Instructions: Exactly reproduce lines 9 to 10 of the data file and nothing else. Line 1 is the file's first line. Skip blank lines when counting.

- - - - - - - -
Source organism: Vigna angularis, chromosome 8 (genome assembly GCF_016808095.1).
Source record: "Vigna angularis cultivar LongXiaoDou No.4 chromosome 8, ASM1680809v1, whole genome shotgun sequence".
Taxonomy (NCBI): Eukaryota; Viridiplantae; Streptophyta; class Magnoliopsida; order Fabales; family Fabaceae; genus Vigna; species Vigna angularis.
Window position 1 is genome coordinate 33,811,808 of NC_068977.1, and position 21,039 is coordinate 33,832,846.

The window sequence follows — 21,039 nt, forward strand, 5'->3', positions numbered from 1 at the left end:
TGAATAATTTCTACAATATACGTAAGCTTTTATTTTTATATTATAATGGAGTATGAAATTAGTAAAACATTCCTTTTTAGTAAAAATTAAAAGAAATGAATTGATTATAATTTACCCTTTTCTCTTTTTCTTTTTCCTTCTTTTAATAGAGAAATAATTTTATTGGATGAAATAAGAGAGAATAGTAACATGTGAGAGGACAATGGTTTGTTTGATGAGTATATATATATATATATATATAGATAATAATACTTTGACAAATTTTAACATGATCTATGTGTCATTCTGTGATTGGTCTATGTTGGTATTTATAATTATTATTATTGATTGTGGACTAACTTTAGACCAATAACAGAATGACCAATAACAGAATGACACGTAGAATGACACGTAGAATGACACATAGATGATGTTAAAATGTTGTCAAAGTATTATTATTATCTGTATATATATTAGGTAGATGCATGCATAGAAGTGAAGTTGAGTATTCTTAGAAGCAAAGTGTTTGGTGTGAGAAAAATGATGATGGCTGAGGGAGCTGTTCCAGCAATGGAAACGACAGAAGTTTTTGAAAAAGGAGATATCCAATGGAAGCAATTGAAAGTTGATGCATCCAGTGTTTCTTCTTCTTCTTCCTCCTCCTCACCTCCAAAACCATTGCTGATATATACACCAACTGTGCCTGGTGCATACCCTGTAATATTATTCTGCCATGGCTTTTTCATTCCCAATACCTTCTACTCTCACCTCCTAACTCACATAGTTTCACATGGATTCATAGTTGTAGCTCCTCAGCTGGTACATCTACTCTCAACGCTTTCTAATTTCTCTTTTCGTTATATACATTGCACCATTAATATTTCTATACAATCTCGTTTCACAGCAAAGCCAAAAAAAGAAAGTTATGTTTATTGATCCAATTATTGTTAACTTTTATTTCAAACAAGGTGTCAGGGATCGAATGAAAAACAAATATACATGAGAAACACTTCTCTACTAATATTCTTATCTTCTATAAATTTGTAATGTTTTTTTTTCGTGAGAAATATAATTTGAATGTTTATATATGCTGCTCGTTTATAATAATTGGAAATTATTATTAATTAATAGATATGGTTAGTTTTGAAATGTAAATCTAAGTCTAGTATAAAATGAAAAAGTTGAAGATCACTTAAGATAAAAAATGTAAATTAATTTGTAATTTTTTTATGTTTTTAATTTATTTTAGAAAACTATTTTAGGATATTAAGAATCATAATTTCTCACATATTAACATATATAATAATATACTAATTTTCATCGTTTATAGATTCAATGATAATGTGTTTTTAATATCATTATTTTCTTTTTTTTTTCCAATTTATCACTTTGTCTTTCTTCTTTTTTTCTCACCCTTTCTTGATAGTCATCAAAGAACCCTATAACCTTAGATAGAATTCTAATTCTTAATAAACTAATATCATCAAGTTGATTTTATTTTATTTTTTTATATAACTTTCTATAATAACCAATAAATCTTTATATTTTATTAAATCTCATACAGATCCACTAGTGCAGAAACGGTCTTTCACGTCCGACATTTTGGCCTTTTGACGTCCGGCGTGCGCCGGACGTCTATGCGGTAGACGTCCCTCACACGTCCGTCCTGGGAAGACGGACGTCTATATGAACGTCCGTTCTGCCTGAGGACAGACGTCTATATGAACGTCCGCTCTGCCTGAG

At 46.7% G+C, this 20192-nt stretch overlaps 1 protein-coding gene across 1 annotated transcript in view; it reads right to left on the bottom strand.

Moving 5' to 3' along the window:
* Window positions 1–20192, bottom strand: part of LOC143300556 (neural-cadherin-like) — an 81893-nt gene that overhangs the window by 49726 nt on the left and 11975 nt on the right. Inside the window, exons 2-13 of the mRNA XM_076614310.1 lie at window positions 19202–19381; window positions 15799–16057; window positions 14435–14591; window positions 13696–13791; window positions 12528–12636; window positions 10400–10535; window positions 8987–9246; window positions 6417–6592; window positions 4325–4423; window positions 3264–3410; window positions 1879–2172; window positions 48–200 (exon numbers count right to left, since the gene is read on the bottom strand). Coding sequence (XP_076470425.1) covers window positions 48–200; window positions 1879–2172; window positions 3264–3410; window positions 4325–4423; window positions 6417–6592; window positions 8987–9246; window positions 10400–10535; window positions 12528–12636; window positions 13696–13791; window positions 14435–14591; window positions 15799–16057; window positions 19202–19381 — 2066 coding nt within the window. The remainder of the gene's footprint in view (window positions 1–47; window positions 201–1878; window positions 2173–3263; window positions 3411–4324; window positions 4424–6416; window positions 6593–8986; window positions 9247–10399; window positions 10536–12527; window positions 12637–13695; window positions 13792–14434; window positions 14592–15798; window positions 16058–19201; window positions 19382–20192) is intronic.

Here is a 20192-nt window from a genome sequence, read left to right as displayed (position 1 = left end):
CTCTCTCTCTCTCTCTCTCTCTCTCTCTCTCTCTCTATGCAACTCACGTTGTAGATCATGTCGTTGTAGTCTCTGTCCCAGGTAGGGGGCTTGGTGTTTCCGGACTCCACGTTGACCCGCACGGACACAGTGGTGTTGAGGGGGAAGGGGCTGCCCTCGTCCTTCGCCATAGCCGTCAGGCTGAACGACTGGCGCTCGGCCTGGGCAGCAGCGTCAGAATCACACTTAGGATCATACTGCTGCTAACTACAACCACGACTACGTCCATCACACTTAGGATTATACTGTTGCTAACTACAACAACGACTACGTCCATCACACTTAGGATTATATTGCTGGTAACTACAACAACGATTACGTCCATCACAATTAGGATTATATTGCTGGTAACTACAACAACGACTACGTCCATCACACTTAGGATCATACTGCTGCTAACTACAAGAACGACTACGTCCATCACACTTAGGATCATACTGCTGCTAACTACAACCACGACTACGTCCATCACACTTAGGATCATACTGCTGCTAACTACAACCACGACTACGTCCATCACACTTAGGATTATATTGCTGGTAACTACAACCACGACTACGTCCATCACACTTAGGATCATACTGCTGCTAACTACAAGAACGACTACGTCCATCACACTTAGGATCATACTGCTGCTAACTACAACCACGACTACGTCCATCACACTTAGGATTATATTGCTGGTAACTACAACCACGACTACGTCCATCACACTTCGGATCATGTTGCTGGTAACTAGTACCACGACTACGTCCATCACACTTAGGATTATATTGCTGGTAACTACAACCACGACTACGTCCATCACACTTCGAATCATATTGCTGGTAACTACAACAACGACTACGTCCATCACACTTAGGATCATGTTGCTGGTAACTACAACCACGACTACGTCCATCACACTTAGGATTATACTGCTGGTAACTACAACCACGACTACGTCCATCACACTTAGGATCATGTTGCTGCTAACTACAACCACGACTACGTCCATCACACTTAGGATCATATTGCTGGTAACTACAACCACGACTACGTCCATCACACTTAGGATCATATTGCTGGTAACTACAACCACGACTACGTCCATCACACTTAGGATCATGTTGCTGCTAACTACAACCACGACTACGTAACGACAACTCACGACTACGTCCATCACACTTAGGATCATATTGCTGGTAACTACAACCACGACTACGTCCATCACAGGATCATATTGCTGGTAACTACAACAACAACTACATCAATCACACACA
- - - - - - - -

* Window positions 1–20192, bottom strand: part of LOC143300556 (neural-cadherin-like) — an 81893-nt gene that overhangs the window by 49726 nt on the left and 11975 nt on the right. Inside the window, exons 2-13 of the mRNA XM_076614310.1 lie at window positions 19202–19381; window positions 15799–16057; window positions 14435–14591; window positions 13696–13791; window positions 12528–12636; window positions 10400–10535; window positions 8987–9246; window positions 6417–6592; window positions 4325–4423; window positions 3264–3410; window positions 1879–2172; window positions 48–200 (exon numbers count right to left, since the gene is read on the bottom strand). Coding sequence (XP_076470425.1) covers window positions 48–200; window positions 1879–2172; window positions 3264–3410; window positions 4325–4423; window positions 6417–6592; window positions 8987–9246; window positions 10400–10535; window positions 12528–12636; window positions 13696–13791; window positions 14435–14591; window positions 15799–16057; window positions 19202–19381 — 2066 coding nt within the window. The remainder of the gene's footprint in view (window positions 1–47; window positions 201–1878; window positions 2173–3263; window positions 3411–4324; window positions 4424–6416; window positions 6593–8986; window positions 9247–10399; window positions 10536–12527; window positions 12637–13695; window positions 13792–14434; window positions 14592–15798; window positions 16058–19201; window positions 19382–20192) is intronic.

Here is a 20192-nt window from a genome sequence, read left to right as displayed (position 1 = left end):